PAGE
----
It’s a 15-minute speech and I can’t fit it all here, but thru the magic of the Internet her Declaration of Conscience is pretty easy to find and definitely worth the read. Smith’s words are so powerful six other Republican senators – including New Hampshire’s Charles Tobey – are compelled to sign on in concurrence with her statement.
McCarthy is truly one of the more loathsome characters in American history, a buffoon who makes up lies about his military service and destroys lives and careers thru malicious slander. He persecutes suspected homosexuals as well as those he believes to be Communists, usually without evidence.
He derides Smith and her supporters as “Snow White and the Six Dwarfs” and has her removed from a key subcommittee, assigning her slot to a young California senator named Richard Nixon.
But Smith has the last laugh. By 1954 the country is growing weary of McCarthy’s shenanigans and Smith is among those in the Senate who vote to censure him, the final death knell of his credibility. McCarthy remains in office but no one pays him much attention and in 1957 he dies at age 48 from what is generally accepted as alcohol-related causes.
Smith, however, goes on to a very successful career. She’s the first woman to sit on the Senate Armed Services Committee. In 1956 she and Eleanor Roosevelt become the first women to appear on the TV pundit show “Face the Nation.” She is seriously considered as a vice-presidential candidate for Dwight D. Eisenhower (another position that goes to Nixon) and in 1964 campaigns for the White House herself.
“I have few illusions and no money,” she says of her presidential bid. “When people keep telling you that you can’t do a thing, you kind of like to try.”
Smith finishes second in the Illinois primary and places fifth in delegates among eight candidates at the 1964 Republican convention. She becomes the first woman in American history to have her name entered for nomination by a major party. Unlike the other candidates, she declines to release her delegates to GOP nominee Barry Goldwater.
In 1967 she becomes the first woman to chair a major Senate committee. She is finally defeated in a re-election bid at the age of 74, considered too old and frail to continue to serve, but lives another two decades before passing on in her beloved Skowhegan after 96 years on Earth.
For many years, Smith was the only woman in the U.S. Senate. Today there are 22 female senators. And it’s pretty damn cool one of them happens to be Susan Collins, another courageous and independent but downright ladylike Maine Republican who as a teenager once talked politics with Smith for two hours.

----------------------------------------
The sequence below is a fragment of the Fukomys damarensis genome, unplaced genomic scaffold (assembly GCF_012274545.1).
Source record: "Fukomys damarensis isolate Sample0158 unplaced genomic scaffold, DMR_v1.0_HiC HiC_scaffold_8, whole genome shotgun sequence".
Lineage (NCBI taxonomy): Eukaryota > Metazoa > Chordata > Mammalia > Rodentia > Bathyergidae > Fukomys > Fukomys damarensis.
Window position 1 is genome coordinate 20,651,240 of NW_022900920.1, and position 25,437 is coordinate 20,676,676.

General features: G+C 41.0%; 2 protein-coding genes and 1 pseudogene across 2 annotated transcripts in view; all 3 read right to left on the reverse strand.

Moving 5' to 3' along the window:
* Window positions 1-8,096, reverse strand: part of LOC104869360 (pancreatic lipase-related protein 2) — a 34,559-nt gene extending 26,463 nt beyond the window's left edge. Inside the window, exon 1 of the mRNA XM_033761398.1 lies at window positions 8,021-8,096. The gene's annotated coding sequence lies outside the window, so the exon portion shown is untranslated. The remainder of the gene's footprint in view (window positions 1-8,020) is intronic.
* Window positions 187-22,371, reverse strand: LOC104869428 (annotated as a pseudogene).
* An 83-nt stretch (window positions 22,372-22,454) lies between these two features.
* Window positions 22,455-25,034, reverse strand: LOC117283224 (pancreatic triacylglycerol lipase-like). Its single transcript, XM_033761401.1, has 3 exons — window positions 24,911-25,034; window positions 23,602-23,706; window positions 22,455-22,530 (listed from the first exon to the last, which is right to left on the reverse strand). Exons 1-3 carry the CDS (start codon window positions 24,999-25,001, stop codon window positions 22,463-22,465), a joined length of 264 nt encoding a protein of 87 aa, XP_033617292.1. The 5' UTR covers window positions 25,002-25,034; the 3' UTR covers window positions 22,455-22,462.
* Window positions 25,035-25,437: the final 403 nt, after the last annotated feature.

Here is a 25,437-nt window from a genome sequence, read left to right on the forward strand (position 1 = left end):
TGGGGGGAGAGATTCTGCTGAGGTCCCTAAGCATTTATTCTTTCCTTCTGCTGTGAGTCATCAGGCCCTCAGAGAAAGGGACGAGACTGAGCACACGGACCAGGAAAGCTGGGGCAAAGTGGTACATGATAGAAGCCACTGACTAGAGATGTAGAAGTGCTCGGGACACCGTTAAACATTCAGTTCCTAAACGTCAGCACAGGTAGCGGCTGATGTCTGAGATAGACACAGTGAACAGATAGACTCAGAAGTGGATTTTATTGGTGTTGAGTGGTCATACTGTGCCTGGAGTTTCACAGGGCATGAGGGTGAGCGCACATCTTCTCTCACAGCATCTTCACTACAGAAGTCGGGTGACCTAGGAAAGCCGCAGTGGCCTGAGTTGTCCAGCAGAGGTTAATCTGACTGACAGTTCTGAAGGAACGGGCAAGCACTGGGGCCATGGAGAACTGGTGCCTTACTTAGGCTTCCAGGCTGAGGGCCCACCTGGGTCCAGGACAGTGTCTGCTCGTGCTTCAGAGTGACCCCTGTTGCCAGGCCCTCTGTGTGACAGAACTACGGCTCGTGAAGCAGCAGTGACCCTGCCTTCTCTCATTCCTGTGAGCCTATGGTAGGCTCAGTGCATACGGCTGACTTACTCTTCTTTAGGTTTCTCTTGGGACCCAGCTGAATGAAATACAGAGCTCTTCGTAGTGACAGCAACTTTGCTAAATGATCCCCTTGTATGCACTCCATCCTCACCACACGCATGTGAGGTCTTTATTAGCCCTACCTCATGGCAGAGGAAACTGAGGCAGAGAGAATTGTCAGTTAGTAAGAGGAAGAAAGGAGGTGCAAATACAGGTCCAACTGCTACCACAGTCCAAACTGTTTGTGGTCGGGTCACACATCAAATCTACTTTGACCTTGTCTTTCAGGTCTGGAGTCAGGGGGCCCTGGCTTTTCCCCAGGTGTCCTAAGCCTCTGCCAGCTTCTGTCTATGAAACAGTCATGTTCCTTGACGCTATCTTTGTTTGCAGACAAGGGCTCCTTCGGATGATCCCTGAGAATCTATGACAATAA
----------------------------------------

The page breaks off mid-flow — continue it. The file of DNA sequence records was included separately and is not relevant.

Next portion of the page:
Like Smith before her, Collins has repeatedly had to speak out against demagogues within her own party when colleagues are too fearful to do so. She is one of the few who has consistently called out Donald Trump – in her uniquely genteel fashion – when he steps over the line.
Over the past couple of years she’s also emerged as one of the few genuine statesmen left in Washington, as exemplified by her role in ending the government shutdown last month.
As an aside, speaking of bold women senators, you have to salute Tammy Duckworth of Illinois. Being a Democrat she doesn’t risk much by challenging Trump, but she does so with a bluntness some of her male colleagues could emulate.
When Trump tried to attack Democrats during last month’s government shutdown she retorted, “I will not be lectured about what our military needs by a five-deferment draft dodger,” and mockingly referred to him as “Cadet Bone Spurs.” Duckworth is a former Army helicopter pilot who lost both legs during combat in Iraq, so Trump was wise to keep his mouth shut this time.
A few days later Duckworth announced she is pregnant, and is due in April to become the first sitting U.S. senator to give birth. She is quite literally a Bad Mama.
I really didn’t intend this piece to be a cool-chick tribute – I just wanted to remind people there is such a thing as political courage. But since this is what it’s turned out to be, I’m compelled to end with a quote from Smith’s 1948 Senate campaign, after the wife of an opponent questioned why voters should send a woman to Washington “when you can get a man.”
“Women administer the home,” the lady from Skowhegan replied. “They set the rules, enforce them, and mete out justice for violations. Thus, like Congress, they legislate; like the Executive, they administer; like the courts, they interpret the rules. It is an ideal experience for politics.”
D. Allan Kerr is no relation to Jean Kerr, the wife of Joseph McCarthy. At least he hopes not.